The firetruck didn’t have its lights going and the siren was silent. Only sound was the fire cracking out the wood of that abandoned building, and the people out in the street screaming and crying, their hands holding up their heads, covering their mouths. The whole building was on fire—flames leapt straight from the dumpster. Some men and women watched, huffing and puffing, hunched over holding on their knees, their tongues hanging out their mouths. Guess they grabbed some stuff from the building; saw a few suitcases, but not many. Saw a few shopping carts full with junk. Everyone wore stained clothes, all ripped up. Seems the homeless all took refuge in that abandoned building. Don’t know how they kept it a secret from us. Probably a bad idea looking at it now.

When I saw the fire, I ran right up to it. Couldn’t believe what I was seeing. The fireman was there, trying to spray down the building with his hose. Homeless people were still crawling out of the windows, throwing clothes over the broken shards of glass. The dumpster sat along the middle of the wall—the fire started right there and spread out both ways like burning a candle in the middle. I don’t know why the fireman wasted all that water on the building when it seemed useless. He could’ve been helping all those people choking on the smoke. I ran over to him and twisted him around so he could see me. I shouted at him, pointed to all the people on their knees choking and praying. He hit me so hard I died right there. Cracked my head open on the pavement when I hit the ground. I bet you could see my brains.


I suppose there are a few things I regret having happened on the night I died. I reckon most of all it might be leaving that dumpster on fire without waiting for the fireman to get back after I pissed all over it, or maybe I regret even leaving my girlfriend’s in the first place. Her name was Yomi, and I always knew that. Guess I just didn’t much like telling people her name—didn’t like having to explain how her daddy heard the word Yomi when he was a merchant marine. Somewhere in the Pacific Ocean someone told him a story about a place called Yomi, some kind of love story or something. I guess he liked the story so much that he named his daughter after the word. After his service he took work in the mill, but after the paper mill closed up he couldn’t find any steady pay. Ended up hanging himself with his belt when he was left to dry out overnight in jail, and I don’t like having to say that.

Yomi had this skin—soft and white and fragile, and it always dried around her eyes. Before she slept she rubbed the corners of her eyes with Vaseline, and I would look over while she slept and them corners would always glow in the moonlight. She talked about my eyes too. She said she saw a lot in them—she said she saw all my hopes and desires. But whenever I looked at my eyes in the mirror all I ever saw was myself. Yomi had this habit of drawing all over everything—not just her notebooks but on any piece of paper. She always wrote different words next to each drawing, words that didn’t much relate to the picture I thought. Words like shell, or snow, or spring. I’d say she was a pretty good drawer, real good at drawing ships and gulls. And I always knew she was smart, way smarter than me, but I didn’t ever know what to make of it when she talked about all that reincarnation stuff. But here I am, waiting to be something again. She was always right, but she was wrong about one thing. My body didn’t burn, and it didn’t have to either.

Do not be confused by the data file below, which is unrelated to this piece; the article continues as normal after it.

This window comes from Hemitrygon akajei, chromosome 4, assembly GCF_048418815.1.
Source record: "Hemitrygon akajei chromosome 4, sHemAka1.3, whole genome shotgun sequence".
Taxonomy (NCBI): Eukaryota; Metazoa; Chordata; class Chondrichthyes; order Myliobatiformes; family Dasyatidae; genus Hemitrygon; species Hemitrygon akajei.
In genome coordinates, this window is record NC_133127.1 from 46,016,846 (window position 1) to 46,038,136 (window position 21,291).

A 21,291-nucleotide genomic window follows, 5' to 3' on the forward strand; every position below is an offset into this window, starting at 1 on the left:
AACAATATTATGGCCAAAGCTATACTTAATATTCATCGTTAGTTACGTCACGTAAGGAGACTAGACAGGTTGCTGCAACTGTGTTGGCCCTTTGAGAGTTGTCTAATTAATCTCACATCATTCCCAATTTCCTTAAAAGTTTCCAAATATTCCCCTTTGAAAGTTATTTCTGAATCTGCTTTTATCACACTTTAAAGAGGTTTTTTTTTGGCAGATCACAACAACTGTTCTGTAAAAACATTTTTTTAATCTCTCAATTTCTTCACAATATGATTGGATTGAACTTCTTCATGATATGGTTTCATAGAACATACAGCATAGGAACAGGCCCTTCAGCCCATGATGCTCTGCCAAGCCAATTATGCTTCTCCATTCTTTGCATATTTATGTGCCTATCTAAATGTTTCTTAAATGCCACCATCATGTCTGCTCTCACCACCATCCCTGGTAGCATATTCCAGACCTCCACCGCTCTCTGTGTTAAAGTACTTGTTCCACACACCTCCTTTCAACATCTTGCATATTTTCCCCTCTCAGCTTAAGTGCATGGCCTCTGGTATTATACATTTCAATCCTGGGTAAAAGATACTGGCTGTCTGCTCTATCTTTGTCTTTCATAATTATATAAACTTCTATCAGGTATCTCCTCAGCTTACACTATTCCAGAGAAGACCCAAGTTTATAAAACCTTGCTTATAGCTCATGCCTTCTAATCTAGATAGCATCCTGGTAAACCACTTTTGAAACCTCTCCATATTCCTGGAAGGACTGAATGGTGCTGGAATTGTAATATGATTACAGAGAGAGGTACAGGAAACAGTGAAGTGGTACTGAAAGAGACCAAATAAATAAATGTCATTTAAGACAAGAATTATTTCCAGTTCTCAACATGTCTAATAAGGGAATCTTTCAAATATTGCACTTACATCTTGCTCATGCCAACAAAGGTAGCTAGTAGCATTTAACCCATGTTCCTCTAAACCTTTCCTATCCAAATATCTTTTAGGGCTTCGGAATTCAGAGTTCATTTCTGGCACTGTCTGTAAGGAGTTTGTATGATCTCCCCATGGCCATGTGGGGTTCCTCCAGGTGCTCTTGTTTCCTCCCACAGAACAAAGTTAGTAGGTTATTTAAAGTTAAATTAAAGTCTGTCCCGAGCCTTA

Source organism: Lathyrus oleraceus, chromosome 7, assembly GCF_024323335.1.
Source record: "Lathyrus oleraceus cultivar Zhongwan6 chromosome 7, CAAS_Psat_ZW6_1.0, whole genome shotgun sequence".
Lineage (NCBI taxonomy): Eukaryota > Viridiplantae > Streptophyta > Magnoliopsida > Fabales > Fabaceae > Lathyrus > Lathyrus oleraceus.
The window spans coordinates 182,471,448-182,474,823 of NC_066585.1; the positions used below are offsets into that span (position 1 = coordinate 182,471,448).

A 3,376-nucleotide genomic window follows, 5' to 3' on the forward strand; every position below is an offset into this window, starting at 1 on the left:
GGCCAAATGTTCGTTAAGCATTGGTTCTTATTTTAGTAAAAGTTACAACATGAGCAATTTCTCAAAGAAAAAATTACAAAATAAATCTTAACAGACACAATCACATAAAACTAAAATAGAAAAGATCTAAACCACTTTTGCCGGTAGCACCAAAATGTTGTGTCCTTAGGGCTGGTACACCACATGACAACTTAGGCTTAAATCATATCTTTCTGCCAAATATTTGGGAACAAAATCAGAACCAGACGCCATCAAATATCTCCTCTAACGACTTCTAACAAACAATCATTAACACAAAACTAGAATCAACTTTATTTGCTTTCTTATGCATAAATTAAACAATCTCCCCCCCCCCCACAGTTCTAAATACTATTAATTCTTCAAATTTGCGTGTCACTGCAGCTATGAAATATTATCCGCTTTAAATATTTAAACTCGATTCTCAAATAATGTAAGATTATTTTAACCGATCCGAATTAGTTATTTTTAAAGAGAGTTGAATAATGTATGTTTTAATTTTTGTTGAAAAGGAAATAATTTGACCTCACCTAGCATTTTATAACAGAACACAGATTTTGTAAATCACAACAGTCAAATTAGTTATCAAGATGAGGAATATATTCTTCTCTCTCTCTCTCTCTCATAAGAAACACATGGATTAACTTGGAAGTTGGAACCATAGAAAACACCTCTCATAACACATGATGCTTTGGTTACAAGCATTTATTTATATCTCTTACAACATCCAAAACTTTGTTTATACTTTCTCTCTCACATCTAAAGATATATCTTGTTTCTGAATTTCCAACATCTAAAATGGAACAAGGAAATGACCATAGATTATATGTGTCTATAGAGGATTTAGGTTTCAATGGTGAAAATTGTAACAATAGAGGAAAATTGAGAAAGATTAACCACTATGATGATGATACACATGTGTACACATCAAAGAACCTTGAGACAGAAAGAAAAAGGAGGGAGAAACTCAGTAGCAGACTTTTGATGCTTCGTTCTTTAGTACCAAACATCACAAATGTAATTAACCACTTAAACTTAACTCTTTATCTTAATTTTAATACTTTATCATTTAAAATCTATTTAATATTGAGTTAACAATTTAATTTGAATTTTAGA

Turns out that abandoned building was where all the homeless moved into after they got beat out of the pond. They kept it a secret for a good while until the whole thing burned down, even tried to keep quiet as the building started to burn—guess I am to blame. I feel bad being responsible for all those people losing their place to sleep, but most people weren’t hurt too bad, only a handful died. Mostly older people, they died a few days later from all the soot in their lungs. They was on their way out regardless.

Jim died that night too. Turns out he wasn’t even at Mason’s, so we left the apartment for no good reason. He was home at his own apartment, which was above his parents’ garage. He saw the fire from his window and ran down the stairs. He tried to peek out the window along the staircase by looking over his shoulder, but you know about that neck of his. His whole body followed his eyes and he tripped over his feet and fell down the stairs. He cracked his Frankenstein neck on the concrete garage floor. Nothing funny about that.

After the fireman punched me, he went right back to work. I guess he didn’t even notice I died—just went back to spraying the fire down. That old building eventually collapsed on him and he died all right, not knowing he killed me—I suppose that was best for him. Twoball dragged my body out in the street before the building collapsed. He sat with me while he watched the building burn and crumble. He knew there was nothing he could do but watch.

I remember that I liked watching that hotel burn down on the television, and I bet Twoball took some pleasure in watching that abandoned building burn down—something about that old paint boiling and disappearing and all that cracking the wood was doing. It feels good to see something fall down, I always thought, because you can just put it back up later with a little more prospect. I don’t know what happened to Booster, or where all those homeless people started sleeping again. And I don’t know what happened to Yomi or her glowing eyes. Seems I’m still waiting to get back.



About the Author

John Patrick McShea is from Pennsylvania. He holds an MFA from the University of North Carolina Wilmington. His writing has appeared or is forthcoming in Sonora Review, Hotel Amerika, and Hobart.